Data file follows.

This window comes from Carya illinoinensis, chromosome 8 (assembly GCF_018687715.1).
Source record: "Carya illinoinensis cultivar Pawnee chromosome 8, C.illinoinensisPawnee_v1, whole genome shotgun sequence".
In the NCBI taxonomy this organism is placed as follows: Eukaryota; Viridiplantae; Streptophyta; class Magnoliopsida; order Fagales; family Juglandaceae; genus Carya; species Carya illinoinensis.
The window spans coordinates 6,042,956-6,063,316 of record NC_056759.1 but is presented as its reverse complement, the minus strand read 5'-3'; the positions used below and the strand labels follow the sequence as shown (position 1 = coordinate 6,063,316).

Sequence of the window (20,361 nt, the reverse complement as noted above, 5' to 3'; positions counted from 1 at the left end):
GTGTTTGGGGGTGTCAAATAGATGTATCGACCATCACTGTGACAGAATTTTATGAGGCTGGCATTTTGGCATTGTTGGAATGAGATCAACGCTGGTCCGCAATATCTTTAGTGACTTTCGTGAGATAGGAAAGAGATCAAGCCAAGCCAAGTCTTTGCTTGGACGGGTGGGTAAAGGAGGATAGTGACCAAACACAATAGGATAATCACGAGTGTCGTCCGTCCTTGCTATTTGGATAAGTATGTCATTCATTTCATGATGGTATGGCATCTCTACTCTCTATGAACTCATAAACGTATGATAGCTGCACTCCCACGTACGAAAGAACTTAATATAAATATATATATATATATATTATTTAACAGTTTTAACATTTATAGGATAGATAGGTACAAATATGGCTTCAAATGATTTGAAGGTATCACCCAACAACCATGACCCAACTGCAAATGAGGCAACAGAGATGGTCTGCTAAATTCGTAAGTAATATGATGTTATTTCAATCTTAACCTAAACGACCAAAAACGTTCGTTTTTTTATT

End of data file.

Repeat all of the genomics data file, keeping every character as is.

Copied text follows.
This window comes from Carya illinoinensis, chromosome 8 (assembly GCF_018687715.1).
Source record: "Carya illinoinensis cultivar Pawnee chromosome 8, C.illinoinensisPawnee_v1, whole genome shotgun sequence".
In the NCBI taxonomy this organism is placed as follows: Eukaryota; Viridiplantae; Streptophyta; class Magnoliopsida; order Fagales; family Juglandaceae; genus Carya; species Carya illinoinensis.
The window spans coordinates 6,042,956-6,063,316 of record NC_056759.1 but is presented as its reverse complement, the minus strand read 5'-3'; the positions used below and the strand labels follow the sequence as shown (position 1 = coordinate 6,063,316).

Sequence of the window (20,361 nt, the reverse complement as noted above, 5' to 3'; positions counted from 1 at the left end):
GTGTTTGGGGGTGTCAAATAGATGTATCGACCATCACTGTGACAGAATTTTATGAGGCTGGCATTTTGGCATTGTTGGAATGAGATCAACGCTGGTCCGCAATATCTTTAGTGACTTTCGTGAGATAGGAAAGAGATCAAGCCAAGCCAAGTCTTTGCTTGGACGGGTGGGTAAAGGAGGATAGTGACCAAACACAATAGGATAATCACGAGTGTCGTCCGTCCTTGCTATTTGGATAAGTATGTCATTCATTTCATGATGGTATGGCATCTCTACTCTCTATGAACTCATAAACGTATGATAGCTGCACTCCCACGTACGAAAGAACTTAATATAAATATATATATATATATATTATTTAACAGTTTTAACATTTATAGGATAGATAGGTACAAATATGGCTTCAAATGATTTGAAGGTATCACCCAACAACCATGACCCAACTGCAAATGAGGCAACAGAGATGGTCTGCTAAATTCGTAAGTAATATGATGTTATTTCAATCTTAACCTAAACGACCAAAAACGTTCGTTTTTTTATT